In 1995, the comic strip would be adapted into a feature-length film directed by Rachel Talalay. The film would star Lori Petty, Naomi Watts, Ice-T, and Malcolm McDowell. It would be released as a box-office failure with largely negative reviews, but still, gain a cult following. To this day, Alan and Martin themselves have been highly critical of the film.

Tank Girl comic strips are still being published today, with the most recent issues being drawn by Brett Parson.


  • Look, if you want to torture me, spank me, lick me, do it. But if this poetry shit continues, shoot me now, please. - Lori Petty as Tank Girl (1995) 

Impact on Gorillaz

Murdoc and Tank Girl on Hewlett's art book

Hewlett has once stated that Tank Girl and Gorillaz are set within the same universe. When a fan asked if they were in the same universe, Hewlett responded with “All of these characters take place in my universe, so yes the same."[1] Before Gorillaz, Albarn’s other band Blur made various cameo appearances in many of Hewlett’s projects, including Tank Girl in an issue where Blur’s guitarist Graham Coxon saves the day with a very bouncy inflatable castle.[2]

Del The Funky Homosapien said that the main reason he decided to contribute to Gorillaz’ debut album was that he was a big fan of Tank Girl. Dan The Automator, at the very last minute of finishing Deltron 3030’s debut record, asked Del to do the rapping on Clint Eastwood to replace the original rappers Phi-Life Cypher. Initially, Del didn’t want to, but after Dan explained the concept and showed him the art, Del immediately recognized Hewlett’s art style from being the same artist that drew Tank Girl, the comics of which he collected in the early 90s. After learning about Hewlett’s involvement in the project, Del agreed to be a guest on the album.[3]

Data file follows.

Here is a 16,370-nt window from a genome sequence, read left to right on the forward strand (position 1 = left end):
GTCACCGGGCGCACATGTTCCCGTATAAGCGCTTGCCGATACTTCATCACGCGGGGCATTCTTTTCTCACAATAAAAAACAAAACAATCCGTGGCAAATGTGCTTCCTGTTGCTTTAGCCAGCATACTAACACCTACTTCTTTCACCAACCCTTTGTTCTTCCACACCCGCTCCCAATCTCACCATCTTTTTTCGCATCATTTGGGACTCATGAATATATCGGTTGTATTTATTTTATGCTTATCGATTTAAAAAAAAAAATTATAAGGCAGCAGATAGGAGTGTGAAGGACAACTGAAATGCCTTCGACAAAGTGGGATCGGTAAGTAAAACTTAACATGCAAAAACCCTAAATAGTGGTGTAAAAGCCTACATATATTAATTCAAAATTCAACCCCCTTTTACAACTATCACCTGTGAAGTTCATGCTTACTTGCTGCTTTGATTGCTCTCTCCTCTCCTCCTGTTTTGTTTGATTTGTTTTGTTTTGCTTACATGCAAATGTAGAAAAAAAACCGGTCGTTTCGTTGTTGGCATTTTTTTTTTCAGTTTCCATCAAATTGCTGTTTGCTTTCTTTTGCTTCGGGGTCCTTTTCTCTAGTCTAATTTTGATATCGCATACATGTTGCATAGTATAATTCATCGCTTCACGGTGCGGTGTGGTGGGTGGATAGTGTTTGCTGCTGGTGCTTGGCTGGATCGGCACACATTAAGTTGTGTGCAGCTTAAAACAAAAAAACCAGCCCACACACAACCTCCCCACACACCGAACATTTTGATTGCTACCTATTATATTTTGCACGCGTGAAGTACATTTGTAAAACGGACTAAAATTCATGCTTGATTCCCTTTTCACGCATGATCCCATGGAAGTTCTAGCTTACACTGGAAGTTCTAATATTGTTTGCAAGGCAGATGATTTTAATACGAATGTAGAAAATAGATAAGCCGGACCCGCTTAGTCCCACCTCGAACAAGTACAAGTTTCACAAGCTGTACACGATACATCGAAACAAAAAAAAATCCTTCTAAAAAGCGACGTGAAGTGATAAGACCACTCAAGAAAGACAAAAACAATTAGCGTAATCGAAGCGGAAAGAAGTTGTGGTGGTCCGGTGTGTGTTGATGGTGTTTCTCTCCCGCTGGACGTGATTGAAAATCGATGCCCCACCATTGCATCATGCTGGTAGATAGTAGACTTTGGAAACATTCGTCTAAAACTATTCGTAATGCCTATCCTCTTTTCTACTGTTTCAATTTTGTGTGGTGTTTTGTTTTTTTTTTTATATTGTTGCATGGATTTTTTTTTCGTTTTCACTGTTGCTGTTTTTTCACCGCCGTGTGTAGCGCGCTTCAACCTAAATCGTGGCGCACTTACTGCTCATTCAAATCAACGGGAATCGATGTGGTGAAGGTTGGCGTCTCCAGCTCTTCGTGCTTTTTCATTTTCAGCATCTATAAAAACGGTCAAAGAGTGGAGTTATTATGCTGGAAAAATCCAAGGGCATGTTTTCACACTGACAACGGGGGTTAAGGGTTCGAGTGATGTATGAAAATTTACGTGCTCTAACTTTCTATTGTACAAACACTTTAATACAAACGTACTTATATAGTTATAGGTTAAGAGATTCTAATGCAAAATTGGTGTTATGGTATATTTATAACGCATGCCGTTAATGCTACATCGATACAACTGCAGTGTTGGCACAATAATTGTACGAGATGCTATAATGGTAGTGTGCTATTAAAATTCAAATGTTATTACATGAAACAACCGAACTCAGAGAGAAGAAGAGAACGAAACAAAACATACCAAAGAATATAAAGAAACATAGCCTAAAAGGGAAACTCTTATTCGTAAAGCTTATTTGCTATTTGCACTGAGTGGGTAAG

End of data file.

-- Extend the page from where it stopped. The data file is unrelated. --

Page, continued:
In fact, especially in phase one, the majority of rappers who collaborated with Gorillaz at the time were more excited to meet Jamie than Damon, as they were all fans of animation and comic books, and loved Tank Girl. Jamie explains this in the book Can Rock & Roll Save the World?: An Illustrated History of Music and Comics by Ian Shelly, saying "When we started doing Gorillaz, me and Damon went to America to meet rappers to work on the album. We met up with the Wu-Tang Clan and D12 and they were all comic book fans. All these hip-hop guys are into comics and animation and kung fu movies, and of course, knew Tank Girl. With Damon, they were like "Uh, yeah, uh, we think we know your stuff." With me it was, 'Tank Girl! You're my man!' because they all read fucking comics, it is so widespread. It was funny.".[4]



  • Tank Girl's attitude is loosely based on a group of friends that Hewlett lived with during his last year of art college.[5]
  • A poster magazine for Tank Girl published by Martin in 2013 includes old concept artwork by Hewlett of a prototype cartoon band idea that he had before Gorillaz in 1991 called The Family Johnson Johnson.[6]
  • Ice-T is the first rapper that Hewlett has ever worked with, as he was in the Tank Girl film in 1995 and recorded a song for the film's soundtrack.[7]
  • In Craig McCracken’s Cartoon Network series Foster’s Home For Imaginary Friends, the episode Nightmare on Wilson Way has one scene that briefly shows Frankie Foster dressed up as Tank Girl for Halloween.[8]
    • This is perhaps because Frankie Foster is based on McCracken’s wife Lauren Faust, and she once dressed up as Tank Girl for Halloween herself.[9]
  • A character who is a parody of Tank Girl (instead called Stab Girl) makes a brief cameo appearance in Cartoon Network’s Adult Swim show The Venture Bros, in the episode “Arrears in Science”[10]